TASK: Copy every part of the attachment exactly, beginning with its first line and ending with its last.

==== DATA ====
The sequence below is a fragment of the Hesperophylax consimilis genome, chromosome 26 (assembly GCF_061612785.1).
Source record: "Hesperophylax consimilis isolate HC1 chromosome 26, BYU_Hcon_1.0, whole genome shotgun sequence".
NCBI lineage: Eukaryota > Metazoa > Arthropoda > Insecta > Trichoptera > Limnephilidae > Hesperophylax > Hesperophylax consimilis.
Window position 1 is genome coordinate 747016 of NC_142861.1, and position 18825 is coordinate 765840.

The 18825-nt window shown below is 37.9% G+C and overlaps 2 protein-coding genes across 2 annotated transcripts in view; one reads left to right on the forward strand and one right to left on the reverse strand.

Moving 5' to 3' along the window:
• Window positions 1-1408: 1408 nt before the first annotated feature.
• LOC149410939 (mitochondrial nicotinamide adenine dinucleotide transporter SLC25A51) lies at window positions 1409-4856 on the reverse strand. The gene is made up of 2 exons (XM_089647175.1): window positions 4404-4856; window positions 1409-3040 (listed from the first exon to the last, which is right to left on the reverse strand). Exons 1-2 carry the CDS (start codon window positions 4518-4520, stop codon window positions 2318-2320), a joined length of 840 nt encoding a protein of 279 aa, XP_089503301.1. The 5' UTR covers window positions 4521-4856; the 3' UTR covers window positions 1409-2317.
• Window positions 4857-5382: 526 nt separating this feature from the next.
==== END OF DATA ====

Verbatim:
The sequence below is a fragment of the Hesperophylax consimilis genome, chromosome 26 (assembly GCF_061612785.1).
Source record: "Hesperophylax consimilis isolate HC1 chromosome 26, BYU_Hcon_1.0, whole genome shotgun sequence".
NCBI lineage: Eukaryota > Metazoa > Arthropoda > Insecta > Trichoptera > Limnephilidae > Hesperophylax > Hesperophylax consimilis.
Window position 1 is genome coordinate 747016 of NC_142861.1, and position 18825 is coordinate 765840.

The 18825-nt window shown below is 37.9% G+C and overlaps 2 protein-coding genes across 2 annotated transcripts in view; one reads left to right on the forward strand and one right to left on the reverse strand.

Moving 5' to 3' along the window:
• Window positions 1-1408: 1408 nt before the first annotated feature.
• LOC149410939 (mitochondrial nicotinamide adenine dinucleotide transporter SLC25A51) lies at window positions 1409-4856 on the reverse strand. The gene is made up of 2 exons (XM_089647175.1): window positions 4404-4856; window positions 1409-3040 (listed from the first exon to the last, which is right to left on the reverse strand). Exons 1-2 carry the CDS (start codon window positions 4518-4520, stop codon window positions 2318-2320), a joined length of 840 nt encoding a protein of 279 aa, XP_089503301.1. The 5' UTR covers window positions 4521-4856; the 3' UTR covers window positions 1409-2317.
• Window positions 4857-5382: 526 nt separating this feature from the next.